Thursday, July 18 2019


Extreme Fashion

Meher Castelino
Like many wild fashion creators in the West, a growing breed of Indian designers have made a name for themselves with their outlandish, stunning designs.
Fashion can be very practical and prét, which means everybody no matter what size, shape or age can wear it. Then, there is fashion that is glamorous, glitzy and stunning for a red-carpet entry. And there are also collections that shock the daylights out of the audience with their extreme fashion directions.
In the West, names like Zandra Rhodes, Betsy Johnson (who has cartwheeled onto the ramp when taking her bow), John Galliano, Vivian Westwood, the late Alexander McQueen (who once had blood and dirt on his garments) and Jean Paul Gaultier (remember his cone bra for Madonna?) have made the viewers gasp with amazement at the lengths their creativity had been pushed.
Closer home there are designers who make the audience applaud for their sheer skill and ability to think out of the box. Leading this pack is the master of futuristic fantasy fashion, Manish Arora, who now heads Paco Rabanne. Watching a Manish Arora show is a creative assault on the senses. How does he think in those directions and how does he execute those ideas into reality? There was the carousel dress which Katy Perry loved, and singers Lady Gaga and Rihanna have sported his creations as well. The Jungle collection had giant animals and insects emerging from the dresses. The colourful helmet-like wigs, the 3D surface texturing, the way-out footwear, the neon-lit garments – if this is not extreme fashion then what is? The amazing part is that younger designers have tried hard to emulate Arora’s look and style and failed miserably.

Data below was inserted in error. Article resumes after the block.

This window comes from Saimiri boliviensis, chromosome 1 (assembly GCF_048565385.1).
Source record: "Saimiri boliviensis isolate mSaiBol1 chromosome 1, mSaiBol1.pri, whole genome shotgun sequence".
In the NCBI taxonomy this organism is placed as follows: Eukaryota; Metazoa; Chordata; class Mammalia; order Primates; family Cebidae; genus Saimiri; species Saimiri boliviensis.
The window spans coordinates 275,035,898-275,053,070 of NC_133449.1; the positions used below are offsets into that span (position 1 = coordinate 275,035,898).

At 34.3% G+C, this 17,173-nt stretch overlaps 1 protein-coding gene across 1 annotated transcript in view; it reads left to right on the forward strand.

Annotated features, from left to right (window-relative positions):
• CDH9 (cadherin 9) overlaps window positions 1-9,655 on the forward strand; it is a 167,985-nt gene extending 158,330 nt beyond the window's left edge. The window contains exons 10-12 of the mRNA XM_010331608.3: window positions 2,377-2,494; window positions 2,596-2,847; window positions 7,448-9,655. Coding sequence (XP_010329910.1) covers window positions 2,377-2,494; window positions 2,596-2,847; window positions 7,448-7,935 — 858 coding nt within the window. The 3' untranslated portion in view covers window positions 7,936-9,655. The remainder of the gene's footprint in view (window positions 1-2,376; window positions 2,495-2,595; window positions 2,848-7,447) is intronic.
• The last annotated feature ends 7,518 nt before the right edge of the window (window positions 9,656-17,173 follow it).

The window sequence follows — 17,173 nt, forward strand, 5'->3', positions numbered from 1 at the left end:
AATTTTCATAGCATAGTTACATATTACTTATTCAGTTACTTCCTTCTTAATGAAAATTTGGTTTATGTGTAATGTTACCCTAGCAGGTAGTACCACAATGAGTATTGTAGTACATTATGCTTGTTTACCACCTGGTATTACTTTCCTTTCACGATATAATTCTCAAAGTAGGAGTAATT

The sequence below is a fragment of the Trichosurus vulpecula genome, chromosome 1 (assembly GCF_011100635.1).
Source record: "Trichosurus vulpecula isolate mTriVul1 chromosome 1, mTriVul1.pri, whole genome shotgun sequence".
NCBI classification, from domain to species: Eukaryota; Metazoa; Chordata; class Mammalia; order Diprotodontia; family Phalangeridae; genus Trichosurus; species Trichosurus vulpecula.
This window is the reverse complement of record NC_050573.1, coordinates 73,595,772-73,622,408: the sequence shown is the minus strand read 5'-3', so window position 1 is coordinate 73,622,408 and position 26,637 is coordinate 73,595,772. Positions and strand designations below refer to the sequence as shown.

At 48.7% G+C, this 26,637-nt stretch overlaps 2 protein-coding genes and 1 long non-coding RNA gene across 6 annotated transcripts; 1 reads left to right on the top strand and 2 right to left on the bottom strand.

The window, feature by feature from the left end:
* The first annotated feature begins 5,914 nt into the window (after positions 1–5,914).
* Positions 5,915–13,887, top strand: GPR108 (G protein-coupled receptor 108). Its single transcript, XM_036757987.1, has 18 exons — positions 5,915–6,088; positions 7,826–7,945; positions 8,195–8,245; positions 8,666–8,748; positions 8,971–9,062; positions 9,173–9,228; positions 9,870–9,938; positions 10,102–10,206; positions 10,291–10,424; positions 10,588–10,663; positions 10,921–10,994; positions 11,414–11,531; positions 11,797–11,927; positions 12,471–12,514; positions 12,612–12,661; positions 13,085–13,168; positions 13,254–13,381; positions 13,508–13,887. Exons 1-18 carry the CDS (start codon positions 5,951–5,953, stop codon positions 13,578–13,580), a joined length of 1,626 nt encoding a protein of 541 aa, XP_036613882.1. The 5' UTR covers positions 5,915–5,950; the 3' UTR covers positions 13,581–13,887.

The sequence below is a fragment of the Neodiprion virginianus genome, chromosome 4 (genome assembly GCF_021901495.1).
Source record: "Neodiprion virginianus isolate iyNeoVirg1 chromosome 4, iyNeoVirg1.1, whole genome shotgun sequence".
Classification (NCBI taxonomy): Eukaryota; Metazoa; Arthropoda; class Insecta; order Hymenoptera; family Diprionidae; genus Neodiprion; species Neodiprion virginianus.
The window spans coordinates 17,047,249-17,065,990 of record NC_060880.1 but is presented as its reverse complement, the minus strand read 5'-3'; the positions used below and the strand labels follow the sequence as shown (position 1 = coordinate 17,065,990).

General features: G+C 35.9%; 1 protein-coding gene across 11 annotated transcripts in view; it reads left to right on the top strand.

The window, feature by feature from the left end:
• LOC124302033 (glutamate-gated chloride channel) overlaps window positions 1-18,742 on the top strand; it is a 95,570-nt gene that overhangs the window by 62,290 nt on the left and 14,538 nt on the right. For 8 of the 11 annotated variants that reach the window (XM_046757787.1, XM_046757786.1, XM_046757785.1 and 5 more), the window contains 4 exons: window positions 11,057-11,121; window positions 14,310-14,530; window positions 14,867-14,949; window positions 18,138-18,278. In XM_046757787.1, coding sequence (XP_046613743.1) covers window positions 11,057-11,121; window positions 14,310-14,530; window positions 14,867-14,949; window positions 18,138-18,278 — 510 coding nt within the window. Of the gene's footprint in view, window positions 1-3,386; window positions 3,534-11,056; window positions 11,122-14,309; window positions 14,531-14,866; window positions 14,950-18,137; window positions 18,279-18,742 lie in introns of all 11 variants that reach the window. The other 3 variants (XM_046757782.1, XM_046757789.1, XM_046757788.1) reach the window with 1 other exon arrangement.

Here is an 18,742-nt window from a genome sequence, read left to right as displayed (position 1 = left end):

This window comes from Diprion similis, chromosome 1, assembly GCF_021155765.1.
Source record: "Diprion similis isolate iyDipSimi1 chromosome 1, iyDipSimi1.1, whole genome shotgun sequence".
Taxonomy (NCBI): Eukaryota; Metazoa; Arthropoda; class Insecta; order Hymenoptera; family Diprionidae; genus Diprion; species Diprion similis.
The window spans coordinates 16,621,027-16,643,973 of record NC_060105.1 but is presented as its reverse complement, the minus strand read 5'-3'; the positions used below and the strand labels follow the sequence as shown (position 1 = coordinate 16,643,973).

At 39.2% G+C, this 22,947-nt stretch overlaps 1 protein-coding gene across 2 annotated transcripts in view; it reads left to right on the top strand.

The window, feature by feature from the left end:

Amit Agarwal is another designer who does not believe in following the mundane path or fashion norms. His materials are PVC, wires and plastic which are manipulated and moulded into garments that defy imagination and look great on the ramp but are quite impractical off it. But this is Agarwal’s way of grabbing the attention of the audience and then showing them that he can create some wearable outfits too.
Varun Sardana is a name that draws accolades. Each season the designer pushes the envelope. For Autumn-Winter 2010 he made the audience squat on the floor and showed 19 black woollen garments to the beat of drums while the models’ faces were hidden behind Kathakali makeup and hairdos. Sombre capes, military-style coats, black skull caps with spears, birds, feathers and all types of assorted items completed the very Zen-like look.
Designer Prashant Varma believes in showing minimum garments as he feels that if his message has not been delivered by then, it is a waste of time. His collection Love Song showed hate, rage, anger through 16 garments modelled to shrieks of pain and whip lashes. Using the dinosaur as a comparison – a creature so strong but helpless and now extinct – the creations had the reptilian-skin feel achieved by quilted rocks under the fabric, by black textured leather and tattered gauze, wool embroidery, marbled prints in shades of orange and brown, and crystals which were burnt to look like aged amber.
Kallol Datta has been a rebel on the ramp who could send a garment with a two-metre plait of real hair attached to the back and dedicate it to journalist Sathya Saran. And he has a lot of followers who love his quirky style. All these designers have innovative construction for their garments which raises the bar of their work. While the presentation on the ramp may be a trifle over the top, the garments under the exotic accessories could be wearable with a few minor changes.
A model in a Manish Arora creation

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